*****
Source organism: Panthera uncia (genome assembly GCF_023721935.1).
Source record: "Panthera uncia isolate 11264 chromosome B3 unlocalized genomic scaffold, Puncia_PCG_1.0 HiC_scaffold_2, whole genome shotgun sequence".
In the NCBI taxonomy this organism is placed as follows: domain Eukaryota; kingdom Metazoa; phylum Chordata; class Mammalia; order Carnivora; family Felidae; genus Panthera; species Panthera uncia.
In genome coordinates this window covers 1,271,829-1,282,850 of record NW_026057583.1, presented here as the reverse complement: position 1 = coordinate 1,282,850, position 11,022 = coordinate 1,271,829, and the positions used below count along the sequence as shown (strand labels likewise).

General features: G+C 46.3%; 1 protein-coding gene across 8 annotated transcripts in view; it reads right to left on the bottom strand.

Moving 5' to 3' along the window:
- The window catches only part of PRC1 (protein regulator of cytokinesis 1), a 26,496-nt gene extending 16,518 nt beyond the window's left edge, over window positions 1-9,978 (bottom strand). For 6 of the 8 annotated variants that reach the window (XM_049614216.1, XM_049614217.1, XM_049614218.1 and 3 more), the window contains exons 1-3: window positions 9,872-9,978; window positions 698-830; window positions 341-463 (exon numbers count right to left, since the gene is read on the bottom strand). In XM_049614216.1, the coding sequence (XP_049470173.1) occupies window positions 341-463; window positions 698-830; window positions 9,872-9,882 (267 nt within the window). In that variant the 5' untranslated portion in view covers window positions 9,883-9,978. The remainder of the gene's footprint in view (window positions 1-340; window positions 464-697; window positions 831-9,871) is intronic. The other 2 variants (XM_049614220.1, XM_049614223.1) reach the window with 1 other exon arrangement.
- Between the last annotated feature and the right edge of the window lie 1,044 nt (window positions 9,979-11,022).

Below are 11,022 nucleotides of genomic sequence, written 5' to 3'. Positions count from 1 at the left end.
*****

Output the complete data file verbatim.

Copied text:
Source organism: Panthera uncia (genome assembly GCF_023721935.1).
Source record: "Panthera uncia isolate 11264 chromosome B3 unlocalized genomic scaffold, Puncia_PCG_1.0 HiC_scaffold_2, whole genome shotgun sequence".
In the NCBI taxonomy this organism is placed as follows: domain Eukaryota; kingdom Metazoa; phylum Chordata; class Mammalia; order Carnivora; family Felidae; genus Panthera; species Panthera uncia.
In genome coordinates this window covers 1,271,829-1,282,850 of record NW_026057583.1, presented here as the reverse complement: position 1 = coordinate 1,282,850, position 11,022 = coordinate 1,271,829, and the positions used below count along the sequence as shown (strand labels likewise).

General features: G+C 46.3%; 1 protein-coding gene across 8 annotated transcripts in view; it reads right to left on the bottom strand.

Moving 5' to 3' along the window:
- The window catches only part of PRC1 (protein regulator of cytokinesis 1), a 26,496-nt gene extending 16,518 nt beyond the window's left edge, over window positions 1-9,978 (bottom strand). For 6 of the 8 annotated variants that reach the window (XM_049614216.1, XM_049614217.1, XM_049614218.1 and 3 more), the window contains exons 1-3: window positions 9,872-9,978; window positions 698-830; window positions 341-463 (exon numbers count right to left, since the gene is read on the bottom strand). In XM_049614216.1, the coding sequence (XP_049470173.1) occupies window positions 341-463; window positions 698-830; window positions 9,872-9,882 (267 nt within the window). In that variant the 5' untranslated portion in view covers window positions 9,883-9,978. The remainder of the gene's footprint in view (window positions 1-340; window positions 464-697; window positions 831-9,871) is intronic. The other 2 variants (XM_049614220.1, XM_049614223.1) reach the window with 1 other exon arrangement.
- Between the last annotated feature and the right edge of the window lie 1,044 nt (window positions 9,979-11,022).

Below are 11,022 nucleotides of genomic sequence, written 5' to 3'. Positions count from 1 at the left end.